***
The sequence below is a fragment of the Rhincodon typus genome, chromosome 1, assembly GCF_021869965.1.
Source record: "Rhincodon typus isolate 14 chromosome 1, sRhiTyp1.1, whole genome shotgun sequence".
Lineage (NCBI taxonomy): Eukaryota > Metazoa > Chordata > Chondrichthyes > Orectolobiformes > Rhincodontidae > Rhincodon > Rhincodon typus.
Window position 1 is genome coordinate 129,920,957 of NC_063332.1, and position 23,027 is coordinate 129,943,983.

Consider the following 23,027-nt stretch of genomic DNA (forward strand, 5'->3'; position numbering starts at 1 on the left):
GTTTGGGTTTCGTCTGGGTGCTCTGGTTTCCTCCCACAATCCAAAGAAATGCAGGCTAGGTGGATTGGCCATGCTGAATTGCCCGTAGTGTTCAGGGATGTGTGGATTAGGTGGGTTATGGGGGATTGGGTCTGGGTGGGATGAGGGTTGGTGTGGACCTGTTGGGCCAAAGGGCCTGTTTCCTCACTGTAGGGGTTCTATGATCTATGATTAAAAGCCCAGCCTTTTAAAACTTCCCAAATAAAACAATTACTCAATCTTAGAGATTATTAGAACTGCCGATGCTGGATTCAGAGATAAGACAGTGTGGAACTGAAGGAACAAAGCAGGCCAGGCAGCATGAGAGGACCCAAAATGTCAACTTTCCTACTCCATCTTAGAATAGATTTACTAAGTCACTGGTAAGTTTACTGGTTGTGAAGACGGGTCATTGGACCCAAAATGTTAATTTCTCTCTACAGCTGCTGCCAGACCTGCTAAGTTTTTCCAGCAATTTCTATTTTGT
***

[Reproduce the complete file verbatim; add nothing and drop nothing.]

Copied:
The sequence below is a fragment of the Rhincodon typus genome, chromosome 1, assembly GCF_021869965.1.
Source record: "Rhincodon typus isolate 14 chromosome 1, sRhiTyp1.1, whole genome shotgun sequence".
Lineage (NCBI taxonomy): Eukaryota > Metazoa > Chordata > Chondrichthyes > Orectolobiformes > Rhincodontidae > Rhincodon > Rhincodon typus.
Window position 1 is genome coordinate 129,920,957 of NC_063332.1, and position 23,027 is coordinate 129,943,983.

Consider the following 23,027-nt stretch of genomic DNA (forward strand, 5'->3'; position numbering starts at 1 on the left):
GTTTGGGTTTCGTCTGGGTGCTCTGGTTTCCTCCCACAATCCAAAGAAATGCAGGCTAGGTGGATTGGCCATGCTGAATTGCCCGTAGTGTTCAGGGATGTGTGGATTAGGTGGGTTATGGGGGATTGGGTCTGGGTGGGATGAGGGTTGGTGTGGACCTGTTGGGCCAAAGGGCCTGTTTCCTCACTGTAGGGGTTCTATGATCTATGATTAAAAGCCCAGCCTTTTAAAACTTCCCAAATAAAACAATTACTCAATCTTAGAGATTATTAGAACTGCCGATGCTGGATTCAGAGATAAGACAGTGTGGAACTGAAGGAACAAAGCAGGCCAGGCAGCATGAGAGGACCCAAAATGTCAACTTTCCTACTCCATCTTAGAATAGATTTACTAAGTCACTGGTAAGTTTACTGGTTGTGAAGACGGGTCATTGGACCCAAAATGTTAATTTCTCTCTACAGCTGCTGCCAGACCTGCTAAGTTTTTCCAGCAATTTCTATTTTGT